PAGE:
anti-Mormon polemicists almost unanimously adopted it as a framework
for understanding the Mormon prophet - or, put another way, why so
much of the first wave of anti-Mormonism took the form of
"anti-Smithism" (Manuel: 47-53, 65-70).
American Fears of Religious Deception
 In short, I argue that the historical circumstances attending the
antebellum years, including the pervasive sensitivity to illusion and
deception, coupled with both Protestant understandings of religious
history and the uncertainty facing American churches, made Smith's
claims to prophetic authority, additional scripture, and
ecclesiastical superiority particularly compelling for some Americans
and obviously false for far more. The very conditions, in other words,
that gave rise to movements like Smith's also engendered the
uncertainties that in turn shaped critiques of Mormonism throughout
its early history. Anti-Mormons, moreover, felt no sting at the charge
of "religious persecution" because they typically denied the very
label of religion to Mormonism. In the end, works like Mohammetanism
Unveiled (1829), Mormonism Unvailed [sic] (1834), Noyesism Unveiled
(1849), and Spiritualism Unveiled (1866) shared more than just similar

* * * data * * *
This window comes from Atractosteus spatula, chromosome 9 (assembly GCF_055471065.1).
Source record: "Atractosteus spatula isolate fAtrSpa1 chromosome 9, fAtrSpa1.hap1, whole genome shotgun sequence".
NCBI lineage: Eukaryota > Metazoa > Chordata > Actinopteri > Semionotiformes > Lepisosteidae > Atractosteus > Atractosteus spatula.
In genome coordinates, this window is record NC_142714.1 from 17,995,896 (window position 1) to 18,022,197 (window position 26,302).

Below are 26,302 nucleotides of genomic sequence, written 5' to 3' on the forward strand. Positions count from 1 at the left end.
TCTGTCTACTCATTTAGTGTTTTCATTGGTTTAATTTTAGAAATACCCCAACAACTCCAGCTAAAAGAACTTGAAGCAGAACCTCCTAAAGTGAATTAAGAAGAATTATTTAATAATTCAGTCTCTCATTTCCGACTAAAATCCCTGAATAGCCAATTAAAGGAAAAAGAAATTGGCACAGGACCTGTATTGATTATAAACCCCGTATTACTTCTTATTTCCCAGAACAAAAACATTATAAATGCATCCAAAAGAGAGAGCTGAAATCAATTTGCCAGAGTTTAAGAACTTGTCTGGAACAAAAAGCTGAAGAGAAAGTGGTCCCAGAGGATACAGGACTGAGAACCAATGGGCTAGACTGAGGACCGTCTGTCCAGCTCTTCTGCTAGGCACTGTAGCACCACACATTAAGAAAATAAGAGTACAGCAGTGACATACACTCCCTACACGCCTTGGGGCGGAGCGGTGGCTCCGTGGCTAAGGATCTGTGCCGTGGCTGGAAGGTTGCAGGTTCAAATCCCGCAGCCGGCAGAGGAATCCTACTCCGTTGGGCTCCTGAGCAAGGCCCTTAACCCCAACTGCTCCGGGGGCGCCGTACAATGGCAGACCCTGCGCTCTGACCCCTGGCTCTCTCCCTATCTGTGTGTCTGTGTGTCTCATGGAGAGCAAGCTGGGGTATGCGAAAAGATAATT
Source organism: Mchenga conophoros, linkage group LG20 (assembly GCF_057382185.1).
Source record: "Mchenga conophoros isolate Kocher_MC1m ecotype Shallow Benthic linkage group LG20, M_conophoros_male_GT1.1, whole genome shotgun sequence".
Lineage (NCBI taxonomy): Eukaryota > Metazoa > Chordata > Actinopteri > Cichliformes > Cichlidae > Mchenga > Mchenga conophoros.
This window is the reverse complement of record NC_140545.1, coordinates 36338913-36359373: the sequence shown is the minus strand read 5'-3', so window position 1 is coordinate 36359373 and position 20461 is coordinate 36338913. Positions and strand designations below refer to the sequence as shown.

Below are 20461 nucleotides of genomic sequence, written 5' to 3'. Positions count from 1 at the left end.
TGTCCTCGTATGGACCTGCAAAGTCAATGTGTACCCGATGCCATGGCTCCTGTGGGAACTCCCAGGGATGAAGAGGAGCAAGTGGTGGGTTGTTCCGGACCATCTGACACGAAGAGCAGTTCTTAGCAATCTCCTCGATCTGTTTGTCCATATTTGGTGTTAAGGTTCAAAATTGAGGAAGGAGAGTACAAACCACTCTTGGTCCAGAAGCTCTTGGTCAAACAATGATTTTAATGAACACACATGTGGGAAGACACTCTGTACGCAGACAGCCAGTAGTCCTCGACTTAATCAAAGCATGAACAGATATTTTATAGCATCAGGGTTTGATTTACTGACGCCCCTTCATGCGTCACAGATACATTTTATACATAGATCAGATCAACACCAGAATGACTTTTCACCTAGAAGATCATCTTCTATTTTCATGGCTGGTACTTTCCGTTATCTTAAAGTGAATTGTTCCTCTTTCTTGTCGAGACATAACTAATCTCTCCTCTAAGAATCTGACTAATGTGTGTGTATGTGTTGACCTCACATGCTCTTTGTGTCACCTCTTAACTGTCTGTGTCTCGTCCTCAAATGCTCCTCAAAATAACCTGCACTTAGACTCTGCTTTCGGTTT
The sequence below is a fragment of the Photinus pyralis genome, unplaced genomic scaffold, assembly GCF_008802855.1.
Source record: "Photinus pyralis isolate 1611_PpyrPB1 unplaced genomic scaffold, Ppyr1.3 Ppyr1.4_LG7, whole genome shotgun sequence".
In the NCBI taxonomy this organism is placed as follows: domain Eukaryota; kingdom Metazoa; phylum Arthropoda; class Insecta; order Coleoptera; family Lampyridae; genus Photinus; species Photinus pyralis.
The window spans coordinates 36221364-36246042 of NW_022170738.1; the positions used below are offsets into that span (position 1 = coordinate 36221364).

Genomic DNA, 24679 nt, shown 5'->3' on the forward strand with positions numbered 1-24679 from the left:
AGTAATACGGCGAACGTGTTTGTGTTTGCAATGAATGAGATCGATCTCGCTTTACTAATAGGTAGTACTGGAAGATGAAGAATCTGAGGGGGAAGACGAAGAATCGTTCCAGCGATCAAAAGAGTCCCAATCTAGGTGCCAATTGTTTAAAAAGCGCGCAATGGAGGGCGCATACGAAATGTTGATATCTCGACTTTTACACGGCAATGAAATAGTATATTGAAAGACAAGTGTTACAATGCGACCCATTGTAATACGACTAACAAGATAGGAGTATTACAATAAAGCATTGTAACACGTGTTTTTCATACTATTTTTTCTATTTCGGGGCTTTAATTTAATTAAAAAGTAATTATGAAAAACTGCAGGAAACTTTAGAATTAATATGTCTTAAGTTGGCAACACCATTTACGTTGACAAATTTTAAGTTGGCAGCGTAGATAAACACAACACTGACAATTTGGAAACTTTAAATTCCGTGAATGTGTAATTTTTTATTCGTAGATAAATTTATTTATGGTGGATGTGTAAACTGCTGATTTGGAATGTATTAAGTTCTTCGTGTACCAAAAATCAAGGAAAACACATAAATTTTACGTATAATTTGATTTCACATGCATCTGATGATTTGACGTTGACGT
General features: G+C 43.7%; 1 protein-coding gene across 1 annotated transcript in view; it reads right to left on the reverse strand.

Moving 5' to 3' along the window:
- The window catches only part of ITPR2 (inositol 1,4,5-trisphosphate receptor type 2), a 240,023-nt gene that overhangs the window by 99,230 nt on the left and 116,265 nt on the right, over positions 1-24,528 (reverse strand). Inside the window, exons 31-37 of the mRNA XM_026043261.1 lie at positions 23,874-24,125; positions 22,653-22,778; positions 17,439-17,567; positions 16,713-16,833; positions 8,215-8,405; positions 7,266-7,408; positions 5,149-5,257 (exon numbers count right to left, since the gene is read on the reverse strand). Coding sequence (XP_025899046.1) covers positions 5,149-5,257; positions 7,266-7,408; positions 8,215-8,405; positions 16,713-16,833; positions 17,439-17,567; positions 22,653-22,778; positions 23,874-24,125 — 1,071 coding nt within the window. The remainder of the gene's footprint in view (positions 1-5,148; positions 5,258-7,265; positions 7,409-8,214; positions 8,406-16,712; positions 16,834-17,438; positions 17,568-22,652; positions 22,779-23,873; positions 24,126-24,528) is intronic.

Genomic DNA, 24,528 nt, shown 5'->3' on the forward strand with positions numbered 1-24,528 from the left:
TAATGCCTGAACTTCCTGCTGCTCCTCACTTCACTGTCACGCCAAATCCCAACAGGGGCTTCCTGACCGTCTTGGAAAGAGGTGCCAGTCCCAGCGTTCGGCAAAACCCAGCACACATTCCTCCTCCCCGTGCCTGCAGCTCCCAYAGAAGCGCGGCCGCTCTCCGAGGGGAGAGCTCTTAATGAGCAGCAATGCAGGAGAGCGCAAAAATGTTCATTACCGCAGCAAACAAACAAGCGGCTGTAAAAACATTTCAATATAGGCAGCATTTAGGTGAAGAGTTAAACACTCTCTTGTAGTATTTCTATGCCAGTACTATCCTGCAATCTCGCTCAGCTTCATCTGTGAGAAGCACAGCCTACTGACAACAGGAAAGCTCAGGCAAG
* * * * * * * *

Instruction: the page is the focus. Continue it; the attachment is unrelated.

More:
titles. They each betrayed the admission that religious claims are
complicated, that if left to themselves people might just choose
amiss, and that in a religiously voluntaristic and disestablished
United States, a free market in churches might entail unintended - and
for some, woeful - consequences.
 The antebellum cultural preoccupation with deception is easily
detected but not as easily explained. Add complicated and
unprecedented religious circumstances to the formidable political,
social, and economic upheavals that marked early national culture,
though, and the historical admissions of anxiety (or downright
befuddlement) become comprehensible (Noll: 195; Sellers). Colonial
churches were thrown into varying degrees of disarray by Revolution
and met an entirely new environment thereafter, as disestablishment,
drawn-out but more or less complete by the mid-1830s, made it
impossible for traditionally dominant churches to combine with the